A single panel can represent more than one moment in time such as a scene taking in order through that one panel cause time in a comic moves left to right. One thing that helps with the value of time going across a comic is the size of the panel can make time go longer or shorter. Or for another instance more space between the two panels can cause a greater pause. But if there is no boarder on the panel or runs of the page it goes into a timeless fashion depending on your on state of mind. Such as when your eye is on a panel it always remembers the past and sees the future because the eye is always changing direction. Most try to influence motion in the comic by the lines to represent motion or move it from panel to panel. But such as the single panel you can show motion from panel to panel on a single background.
Over these two chapters we have learned the use of motion in panels and the time that it takes to go over the panels. I believe that the use of the panels is the most important part about a comic because it is the one thing in a comic that controls everything. So in both of this chapters over all the examples it always leads back to the panels they are the wholly grail of comics.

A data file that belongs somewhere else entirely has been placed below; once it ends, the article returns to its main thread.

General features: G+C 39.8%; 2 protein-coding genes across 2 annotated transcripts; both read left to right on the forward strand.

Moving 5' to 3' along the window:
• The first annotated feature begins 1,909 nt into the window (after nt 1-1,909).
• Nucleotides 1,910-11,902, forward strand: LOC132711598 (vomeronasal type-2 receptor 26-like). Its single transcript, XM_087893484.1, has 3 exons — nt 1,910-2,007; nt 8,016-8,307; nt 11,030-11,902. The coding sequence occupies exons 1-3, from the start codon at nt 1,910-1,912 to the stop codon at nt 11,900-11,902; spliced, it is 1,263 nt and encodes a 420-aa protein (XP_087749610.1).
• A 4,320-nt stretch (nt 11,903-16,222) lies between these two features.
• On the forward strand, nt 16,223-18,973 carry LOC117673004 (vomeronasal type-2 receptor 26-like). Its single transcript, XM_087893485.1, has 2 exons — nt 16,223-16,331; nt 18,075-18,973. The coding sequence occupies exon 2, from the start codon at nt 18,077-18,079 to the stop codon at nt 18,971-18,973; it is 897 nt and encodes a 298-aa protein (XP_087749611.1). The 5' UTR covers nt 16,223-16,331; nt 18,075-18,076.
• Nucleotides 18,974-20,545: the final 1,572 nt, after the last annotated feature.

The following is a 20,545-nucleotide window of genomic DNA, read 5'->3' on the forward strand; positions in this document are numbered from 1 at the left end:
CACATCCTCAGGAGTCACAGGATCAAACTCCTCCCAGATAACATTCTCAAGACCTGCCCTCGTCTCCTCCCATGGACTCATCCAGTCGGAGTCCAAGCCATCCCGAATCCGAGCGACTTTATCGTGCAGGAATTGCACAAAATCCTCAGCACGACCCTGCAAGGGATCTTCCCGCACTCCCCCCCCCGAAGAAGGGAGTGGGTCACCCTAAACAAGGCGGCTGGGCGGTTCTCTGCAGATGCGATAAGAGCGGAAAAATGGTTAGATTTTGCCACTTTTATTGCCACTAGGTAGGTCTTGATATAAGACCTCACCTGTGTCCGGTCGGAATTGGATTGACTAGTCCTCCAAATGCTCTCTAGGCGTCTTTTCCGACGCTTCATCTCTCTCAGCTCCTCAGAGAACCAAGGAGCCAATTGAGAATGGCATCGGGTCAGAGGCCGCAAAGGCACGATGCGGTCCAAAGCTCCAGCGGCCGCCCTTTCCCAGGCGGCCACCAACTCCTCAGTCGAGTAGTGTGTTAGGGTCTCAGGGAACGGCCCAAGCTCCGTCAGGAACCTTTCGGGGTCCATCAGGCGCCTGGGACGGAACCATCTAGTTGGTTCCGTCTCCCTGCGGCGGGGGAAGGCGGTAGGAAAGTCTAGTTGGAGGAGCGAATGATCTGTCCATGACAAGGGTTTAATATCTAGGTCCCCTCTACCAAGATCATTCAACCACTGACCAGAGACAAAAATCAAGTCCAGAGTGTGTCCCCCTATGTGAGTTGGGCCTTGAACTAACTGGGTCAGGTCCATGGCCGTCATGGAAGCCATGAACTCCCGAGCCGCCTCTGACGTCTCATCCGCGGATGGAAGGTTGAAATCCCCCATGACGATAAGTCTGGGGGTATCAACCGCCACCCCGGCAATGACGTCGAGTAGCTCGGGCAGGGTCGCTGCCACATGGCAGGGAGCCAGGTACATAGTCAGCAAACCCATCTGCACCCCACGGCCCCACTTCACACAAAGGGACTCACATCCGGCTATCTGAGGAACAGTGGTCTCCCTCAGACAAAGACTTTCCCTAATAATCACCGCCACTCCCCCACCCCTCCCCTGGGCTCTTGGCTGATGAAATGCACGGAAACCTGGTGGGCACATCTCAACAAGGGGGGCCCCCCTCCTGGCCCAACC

Chapter four is all about time. In a comic strip time may appear short, but the action and reactions involved could be much longer. Using small or big panels in width helps time appear short or long. Also, with the help of motion lines time can be portrayed as short or long. The artist can use different techniques , but its up to the readers imagination to trully determine how we perceive time in an image. Chapter four was more interesting and less confusing than chapter three. I enjoyed reading it and understood more information.
The third chapter of "Understanding Comics" is called "Blood in the Gutter". This chapter explains what closure is and why it is important in comic books. McCloud explains closure to be a "phenomenon of observing the parts but perceiving the whole". This meaning that we only see a part of a picture but our common sense helps us to perceive the whole picture. He explains closure to be simple and complex because of the different types of showing the pictures. The pictures in the panel can be ranging form moment to moment to "non-squinter".
The fourth chapter of "Understanding Comics" is called "Time Frames". This chapter explains the importance of time and space in comic books. Each panel in a comic book is arranged so the reader can follow along and understand the concept being told. The space between the panels is called a gutter which helps the reader see time. The shape of a panel can also help the reader see time. For example, if the panel is long that can mean the duration of time from one panel to another is long. Also, the pictures in the comic can show time as well. For example, if the picture has "zip-ribbons" in it, this is showing movement in time. The "zip-ribbons" demonstrate that the action are being made is fast.